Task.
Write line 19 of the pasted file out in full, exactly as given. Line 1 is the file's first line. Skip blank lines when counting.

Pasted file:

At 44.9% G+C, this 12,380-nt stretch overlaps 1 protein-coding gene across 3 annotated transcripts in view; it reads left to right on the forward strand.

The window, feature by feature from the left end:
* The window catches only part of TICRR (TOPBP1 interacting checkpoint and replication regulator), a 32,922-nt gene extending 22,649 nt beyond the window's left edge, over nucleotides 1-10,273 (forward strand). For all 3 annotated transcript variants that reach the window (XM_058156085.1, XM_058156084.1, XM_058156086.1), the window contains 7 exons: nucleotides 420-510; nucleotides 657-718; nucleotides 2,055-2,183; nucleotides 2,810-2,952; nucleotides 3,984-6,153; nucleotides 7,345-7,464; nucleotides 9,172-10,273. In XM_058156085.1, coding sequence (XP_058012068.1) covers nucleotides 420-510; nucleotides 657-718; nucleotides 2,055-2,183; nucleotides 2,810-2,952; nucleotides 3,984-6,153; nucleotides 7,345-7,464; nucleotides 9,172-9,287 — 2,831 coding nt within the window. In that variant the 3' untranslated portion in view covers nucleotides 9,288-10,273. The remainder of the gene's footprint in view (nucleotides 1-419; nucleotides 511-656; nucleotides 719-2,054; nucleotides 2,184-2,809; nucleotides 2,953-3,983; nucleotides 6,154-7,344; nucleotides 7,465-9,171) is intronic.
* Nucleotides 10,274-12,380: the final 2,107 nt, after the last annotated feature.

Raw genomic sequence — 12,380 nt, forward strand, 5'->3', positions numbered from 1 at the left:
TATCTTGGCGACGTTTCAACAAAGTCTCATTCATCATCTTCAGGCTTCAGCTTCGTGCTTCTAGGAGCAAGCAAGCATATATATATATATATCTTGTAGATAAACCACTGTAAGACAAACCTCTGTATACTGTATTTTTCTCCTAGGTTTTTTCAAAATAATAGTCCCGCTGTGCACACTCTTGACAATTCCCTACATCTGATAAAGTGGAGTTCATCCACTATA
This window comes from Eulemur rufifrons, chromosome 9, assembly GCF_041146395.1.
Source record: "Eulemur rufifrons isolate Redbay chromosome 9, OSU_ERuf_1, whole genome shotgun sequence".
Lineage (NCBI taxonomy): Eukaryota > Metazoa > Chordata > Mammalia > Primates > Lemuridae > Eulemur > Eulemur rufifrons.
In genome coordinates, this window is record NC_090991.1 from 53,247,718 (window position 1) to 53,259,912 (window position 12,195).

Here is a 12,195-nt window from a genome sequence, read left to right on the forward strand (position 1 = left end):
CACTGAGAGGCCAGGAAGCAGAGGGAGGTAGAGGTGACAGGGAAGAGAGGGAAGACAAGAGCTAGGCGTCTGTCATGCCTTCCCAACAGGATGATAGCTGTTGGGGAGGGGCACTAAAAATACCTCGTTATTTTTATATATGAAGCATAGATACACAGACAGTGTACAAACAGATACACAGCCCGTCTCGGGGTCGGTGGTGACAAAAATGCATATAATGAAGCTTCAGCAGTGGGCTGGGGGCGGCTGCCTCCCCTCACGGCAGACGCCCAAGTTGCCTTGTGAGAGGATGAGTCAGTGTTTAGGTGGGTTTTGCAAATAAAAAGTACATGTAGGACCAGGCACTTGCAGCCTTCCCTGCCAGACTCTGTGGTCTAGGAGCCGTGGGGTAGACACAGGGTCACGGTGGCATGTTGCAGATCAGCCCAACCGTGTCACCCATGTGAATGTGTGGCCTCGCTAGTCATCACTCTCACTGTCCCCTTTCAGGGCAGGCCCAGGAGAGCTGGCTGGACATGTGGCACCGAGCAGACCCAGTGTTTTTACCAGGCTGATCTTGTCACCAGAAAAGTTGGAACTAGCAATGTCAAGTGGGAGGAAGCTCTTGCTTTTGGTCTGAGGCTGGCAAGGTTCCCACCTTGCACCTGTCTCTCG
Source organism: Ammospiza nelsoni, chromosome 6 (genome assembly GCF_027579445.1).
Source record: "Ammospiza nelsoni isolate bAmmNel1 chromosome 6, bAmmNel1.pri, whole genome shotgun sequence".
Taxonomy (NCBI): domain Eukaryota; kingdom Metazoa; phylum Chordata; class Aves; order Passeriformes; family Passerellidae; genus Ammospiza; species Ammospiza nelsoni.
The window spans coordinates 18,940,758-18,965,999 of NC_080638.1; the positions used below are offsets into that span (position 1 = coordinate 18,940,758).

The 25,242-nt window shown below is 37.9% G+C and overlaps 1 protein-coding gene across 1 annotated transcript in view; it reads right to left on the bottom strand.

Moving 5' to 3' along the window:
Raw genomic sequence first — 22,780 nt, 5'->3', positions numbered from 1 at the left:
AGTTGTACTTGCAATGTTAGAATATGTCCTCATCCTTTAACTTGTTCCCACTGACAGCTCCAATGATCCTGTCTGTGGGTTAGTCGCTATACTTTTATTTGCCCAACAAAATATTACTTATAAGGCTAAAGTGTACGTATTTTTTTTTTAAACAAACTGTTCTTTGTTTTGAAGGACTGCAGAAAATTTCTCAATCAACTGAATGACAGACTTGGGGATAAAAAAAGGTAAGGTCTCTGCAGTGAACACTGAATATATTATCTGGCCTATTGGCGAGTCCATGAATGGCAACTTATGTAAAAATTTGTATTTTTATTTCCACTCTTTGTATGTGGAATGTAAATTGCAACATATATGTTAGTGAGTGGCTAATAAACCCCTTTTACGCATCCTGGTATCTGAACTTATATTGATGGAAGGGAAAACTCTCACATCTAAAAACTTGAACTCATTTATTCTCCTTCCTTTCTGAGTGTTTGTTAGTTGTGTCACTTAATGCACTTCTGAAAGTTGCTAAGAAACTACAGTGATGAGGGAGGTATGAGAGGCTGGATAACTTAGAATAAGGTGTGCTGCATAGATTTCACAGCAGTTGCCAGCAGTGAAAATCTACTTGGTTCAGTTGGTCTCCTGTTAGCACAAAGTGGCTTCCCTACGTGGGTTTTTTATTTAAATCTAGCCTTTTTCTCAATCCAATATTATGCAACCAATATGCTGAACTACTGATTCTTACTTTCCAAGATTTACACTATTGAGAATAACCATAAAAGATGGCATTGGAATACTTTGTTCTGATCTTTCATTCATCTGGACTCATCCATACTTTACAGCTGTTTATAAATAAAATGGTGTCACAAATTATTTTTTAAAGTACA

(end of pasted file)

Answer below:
Raw genomic sequence first — 22,780 nt, 5'->3', positions numbered from 1 at the left: